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Beyond the indications of actual authority, Precise’s status as EFG’s agent is supported by
Plaintiff’s assertions that Precise was acting under EFG’s control and direction. As example,
Plaintiff alleges that EFG was “heavily involved with Precise Enterprises’s sales practices and
marketing procedures” and maintained “full visibility into Precise Enterprises’ telemarketing
Id. ¶ 21.
Similarly, Plaintiff’s allegation that Precise representatives directed
consumers to a website which automatically rerouted to EFG’s website suggests that EFG exerted
control over Precise’s telemarketing strategy. Id. ¶ 16. Plaintiff has adequately pled facts to make
it plausible that EFG could be vicariously liable for Precise’s alleged unlawful calls.
Because Plaintiff has sufficiently alleged EFG’s vicarious liability under an actual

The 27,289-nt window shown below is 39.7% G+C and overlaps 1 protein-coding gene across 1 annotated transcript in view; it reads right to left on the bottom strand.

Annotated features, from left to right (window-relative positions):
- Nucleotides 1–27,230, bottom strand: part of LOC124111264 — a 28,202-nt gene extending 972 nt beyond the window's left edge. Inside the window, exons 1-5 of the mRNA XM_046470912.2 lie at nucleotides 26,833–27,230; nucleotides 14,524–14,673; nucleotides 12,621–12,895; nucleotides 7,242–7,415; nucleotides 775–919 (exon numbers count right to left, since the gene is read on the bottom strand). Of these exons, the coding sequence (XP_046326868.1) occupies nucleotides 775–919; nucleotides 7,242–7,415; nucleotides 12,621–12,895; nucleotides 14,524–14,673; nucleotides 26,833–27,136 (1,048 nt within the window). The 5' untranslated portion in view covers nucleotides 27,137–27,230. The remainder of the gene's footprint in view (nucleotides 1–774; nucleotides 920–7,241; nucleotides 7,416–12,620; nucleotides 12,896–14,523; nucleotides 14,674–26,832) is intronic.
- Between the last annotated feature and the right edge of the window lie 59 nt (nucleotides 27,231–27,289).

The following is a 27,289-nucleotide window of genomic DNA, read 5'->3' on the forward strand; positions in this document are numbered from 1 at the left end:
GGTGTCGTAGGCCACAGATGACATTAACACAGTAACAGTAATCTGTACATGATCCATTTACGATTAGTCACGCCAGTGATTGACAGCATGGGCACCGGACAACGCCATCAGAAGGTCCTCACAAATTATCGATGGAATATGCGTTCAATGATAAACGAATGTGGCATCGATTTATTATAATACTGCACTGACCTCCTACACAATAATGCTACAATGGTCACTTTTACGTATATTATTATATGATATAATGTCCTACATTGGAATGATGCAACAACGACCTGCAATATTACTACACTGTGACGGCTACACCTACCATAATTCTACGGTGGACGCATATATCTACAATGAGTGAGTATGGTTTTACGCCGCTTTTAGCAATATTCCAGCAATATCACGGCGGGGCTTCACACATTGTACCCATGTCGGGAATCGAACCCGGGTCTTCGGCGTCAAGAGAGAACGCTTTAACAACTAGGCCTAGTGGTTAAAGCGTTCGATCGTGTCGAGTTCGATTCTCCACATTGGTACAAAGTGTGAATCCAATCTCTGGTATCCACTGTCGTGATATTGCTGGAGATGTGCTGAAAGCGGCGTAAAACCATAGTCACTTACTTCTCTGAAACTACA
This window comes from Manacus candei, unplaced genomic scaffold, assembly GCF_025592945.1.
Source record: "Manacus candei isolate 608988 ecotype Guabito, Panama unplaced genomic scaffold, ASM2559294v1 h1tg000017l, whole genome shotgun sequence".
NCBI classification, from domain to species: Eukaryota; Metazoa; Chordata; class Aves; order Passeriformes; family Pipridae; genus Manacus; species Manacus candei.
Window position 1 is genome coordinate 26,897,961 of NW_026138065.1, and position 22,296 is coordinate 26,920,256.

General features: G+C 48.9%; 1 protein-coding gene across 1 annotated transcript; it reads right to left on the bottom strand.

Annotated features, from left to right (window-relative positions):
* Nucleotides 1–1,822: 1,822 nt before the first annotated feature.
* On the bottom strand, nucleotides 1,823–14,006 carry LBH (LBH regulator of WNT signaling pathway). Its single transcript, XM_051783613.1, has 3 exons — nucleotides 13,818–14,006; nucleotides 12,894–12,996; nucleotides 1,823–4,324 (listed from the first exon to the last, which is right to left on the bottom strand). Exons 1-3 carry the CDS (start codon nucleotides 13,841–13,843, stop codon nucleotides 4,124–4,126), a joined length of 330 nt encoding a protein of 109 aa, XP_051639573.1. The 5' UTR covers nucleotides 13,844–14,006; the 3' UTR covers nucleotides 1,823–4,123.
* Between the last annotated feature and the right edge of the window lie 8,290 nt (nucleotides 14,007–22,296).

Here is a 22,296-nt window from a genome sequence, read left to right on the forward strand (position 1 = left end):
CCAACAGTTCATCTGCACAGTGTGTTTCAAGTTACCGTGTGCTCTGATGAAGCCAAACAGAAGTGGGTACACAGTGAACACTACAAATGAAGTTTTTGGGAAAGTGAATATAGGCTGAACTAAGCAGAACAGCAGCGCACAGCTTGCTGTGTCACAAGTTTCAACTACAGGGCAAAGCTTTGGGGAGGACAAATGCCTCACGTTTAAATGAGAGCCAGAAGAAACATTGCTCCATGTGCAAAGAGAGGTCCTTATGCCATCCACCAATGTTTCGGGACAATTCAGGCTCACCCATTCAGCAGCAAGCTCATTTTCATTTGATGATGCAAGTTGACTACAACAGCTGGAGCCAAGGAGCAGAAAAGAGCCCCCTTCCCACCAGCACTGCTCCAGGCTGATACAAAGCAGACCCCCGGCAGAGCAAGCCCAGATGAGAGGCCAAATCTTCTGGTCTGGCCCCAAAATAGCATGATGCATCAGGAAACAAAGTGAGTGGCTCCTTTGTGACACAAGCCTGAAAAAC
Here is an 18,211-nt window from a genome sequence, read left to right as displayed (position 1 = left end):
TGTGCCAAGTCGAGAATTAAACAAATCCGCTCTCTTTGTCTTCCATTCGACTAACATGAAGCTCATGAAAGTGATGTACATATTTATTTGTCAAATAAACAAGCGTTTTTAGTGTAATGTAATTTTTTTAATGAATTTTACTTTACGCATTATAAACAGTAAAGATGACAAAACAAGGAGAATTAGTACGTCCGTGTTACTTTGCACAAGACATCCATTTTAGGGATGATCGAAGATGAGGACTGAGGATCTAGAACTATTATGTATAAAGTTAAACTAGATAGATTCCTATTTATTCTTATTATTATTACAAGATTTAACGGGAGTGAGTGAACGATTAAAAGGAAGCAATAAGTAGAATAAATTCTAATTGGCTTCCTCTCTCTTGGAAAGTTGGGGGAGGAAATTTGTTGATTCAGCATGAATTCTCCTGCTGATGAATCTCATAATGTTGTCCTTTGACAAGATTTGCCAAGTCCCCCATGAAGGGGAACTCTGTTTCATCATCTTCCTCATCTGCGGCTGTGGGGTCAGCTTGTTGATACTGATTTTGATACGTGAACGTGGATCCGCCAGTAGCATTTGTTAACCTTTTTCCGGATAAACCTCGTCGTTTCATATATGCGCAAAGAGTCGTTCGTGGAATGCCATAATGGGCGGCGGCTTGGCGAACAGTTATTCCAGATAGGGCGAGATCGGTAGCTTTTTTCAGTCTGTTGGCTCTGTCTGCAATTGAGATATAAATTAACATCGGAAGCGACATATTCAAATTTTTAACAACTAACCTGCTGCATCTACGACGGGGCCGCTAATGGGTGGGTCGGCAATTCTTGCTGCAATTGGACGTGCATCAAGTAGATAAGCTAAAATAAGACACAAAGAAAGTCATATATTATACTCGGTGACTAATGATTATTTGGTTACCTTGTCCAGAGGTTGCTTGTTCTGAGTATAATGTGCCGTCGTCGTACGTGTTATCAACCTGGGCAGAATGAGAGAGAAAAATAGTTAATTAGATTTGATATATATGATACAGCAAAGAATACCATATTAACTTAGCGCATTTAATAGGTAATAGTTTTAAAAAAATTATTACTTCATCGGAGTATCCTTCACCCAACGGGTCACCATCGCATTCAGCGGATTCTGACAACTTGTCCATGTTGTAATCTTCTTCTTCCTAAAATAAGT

authority theory, this Court need not consider the adequacy of Plaintiff’s complaint with regard to
other bases of vicarious liability.
C. The TCPA’s Private Right of Action
Defendant EFG also contends that Plaintiff’s complaint must be dismissed because the
TCPA’s private right of action incorporates New Jersey state law and New Jersey law prohibits
TCPA class actions. See Def.’s Br. 15-24.
The TCPA’s relevant private right of action clause provides that a person “may, if
otherwise permitted by the laws or rules of court of a State bring in an appropriate court of that
State” an action for an injunction and monetary damages. 47 U.S.C. § 227(c)(5). Defendant EFG
argues that TCPA class actions are not “otherwise permitted” under New Jersey state law and that,
consequently, the statute’s plain language requires this Court to dismiss Plaintiff’s case. Def.’s
Br. 15-18. In opposition, Plaintiff contends that the Supreme Court’s interpretation of the TCPA
in Mims v. Arrow Financial Services, 132 S. Ct. 740 (2012), dictates that federal law, not state
law, governs TCPA class actions brought in federal court. Pl.’s Opp. 17-22. This Court, in keeping